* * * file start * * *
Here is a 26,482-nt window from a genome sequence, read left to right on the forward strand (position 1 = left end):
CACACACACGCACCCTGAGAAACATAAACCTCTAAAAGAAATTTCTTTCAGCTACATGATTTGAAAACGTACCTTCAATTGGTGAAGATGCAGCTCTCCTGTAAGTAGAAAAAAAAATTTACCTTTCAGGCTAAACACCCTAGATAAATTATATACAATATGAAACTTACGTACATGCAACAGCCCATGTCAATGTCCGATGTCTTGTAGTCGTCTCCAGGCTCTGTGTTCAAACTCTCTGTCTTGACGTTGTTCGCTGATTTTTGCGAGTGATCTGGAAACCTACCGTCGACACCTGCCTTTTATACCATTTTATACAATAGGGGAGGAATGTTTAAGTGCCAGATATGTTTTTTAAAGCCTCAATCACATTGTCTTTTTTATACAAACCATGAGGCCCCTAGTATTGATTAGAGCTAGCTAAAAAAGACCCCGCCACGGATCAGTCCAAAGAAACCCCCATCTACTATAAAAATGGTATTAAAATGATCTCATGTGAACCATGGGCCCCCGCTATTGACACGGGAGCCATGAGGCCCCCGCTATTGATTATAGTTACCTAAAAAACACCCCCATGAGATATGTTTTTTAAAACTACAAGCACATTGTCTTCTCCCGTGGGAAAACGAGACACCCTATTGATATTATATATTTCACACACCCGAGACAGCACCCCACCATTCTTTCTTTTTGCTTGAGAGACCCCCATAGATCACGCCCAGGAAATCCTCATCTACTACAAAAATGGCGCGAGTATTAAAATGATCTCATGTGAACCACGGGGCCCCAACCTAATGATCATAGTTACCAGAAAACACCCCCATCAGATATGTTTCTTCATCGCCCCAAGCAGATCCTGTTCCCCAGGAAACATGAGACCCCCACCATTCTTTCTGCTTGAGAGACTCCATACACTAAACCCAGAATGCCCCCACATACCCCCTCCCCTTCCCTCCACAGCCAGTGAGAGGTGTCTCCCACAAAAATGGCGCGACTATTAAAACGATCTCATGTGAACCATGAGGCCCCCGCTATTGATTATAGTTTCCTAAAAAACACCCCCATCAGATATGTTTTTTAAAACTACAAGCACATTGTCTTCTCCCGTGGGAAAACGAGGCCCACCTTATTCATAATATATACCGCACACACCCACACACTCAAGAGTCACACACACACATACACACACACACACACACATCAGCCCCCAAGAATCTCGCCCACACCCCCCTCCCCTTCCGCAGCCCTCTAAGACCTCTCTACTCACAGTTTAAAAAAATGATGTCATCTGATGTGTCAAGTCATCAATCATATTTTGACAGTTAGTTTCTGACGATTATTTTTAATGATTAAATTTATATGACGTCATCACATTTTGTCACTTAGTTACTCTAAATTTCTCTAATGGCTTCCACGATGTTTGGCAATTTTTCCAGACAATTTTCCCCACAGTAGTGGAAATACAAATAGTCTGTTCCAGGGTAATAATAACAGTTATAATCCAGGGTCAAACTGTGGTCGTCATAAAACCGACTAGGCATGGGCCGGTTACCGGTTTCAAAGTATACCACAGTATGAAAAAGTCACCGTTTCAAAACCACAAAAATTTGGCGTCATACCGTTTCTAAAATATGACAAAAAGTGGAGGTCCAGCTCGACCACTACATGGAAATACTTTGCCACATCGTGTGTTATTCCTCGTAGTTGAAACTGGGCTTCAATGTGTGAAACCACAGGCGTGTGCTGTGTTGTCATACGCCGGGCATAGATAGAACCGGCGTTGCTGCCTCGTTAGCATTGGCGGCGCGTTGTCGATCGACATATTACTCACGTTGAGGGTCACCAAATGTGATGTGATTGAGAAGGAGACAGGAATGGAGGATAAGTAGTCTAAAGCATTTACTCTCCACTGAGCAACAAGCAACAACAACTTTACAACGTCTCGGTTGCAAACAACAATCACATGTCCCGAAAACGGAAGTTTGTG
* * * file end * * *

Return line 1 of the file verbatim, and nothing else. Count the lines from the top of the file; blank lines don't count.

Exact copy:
Here is a 26,482-nt window from a genome sequence, read left to right on the forward strand (position 1 = left end):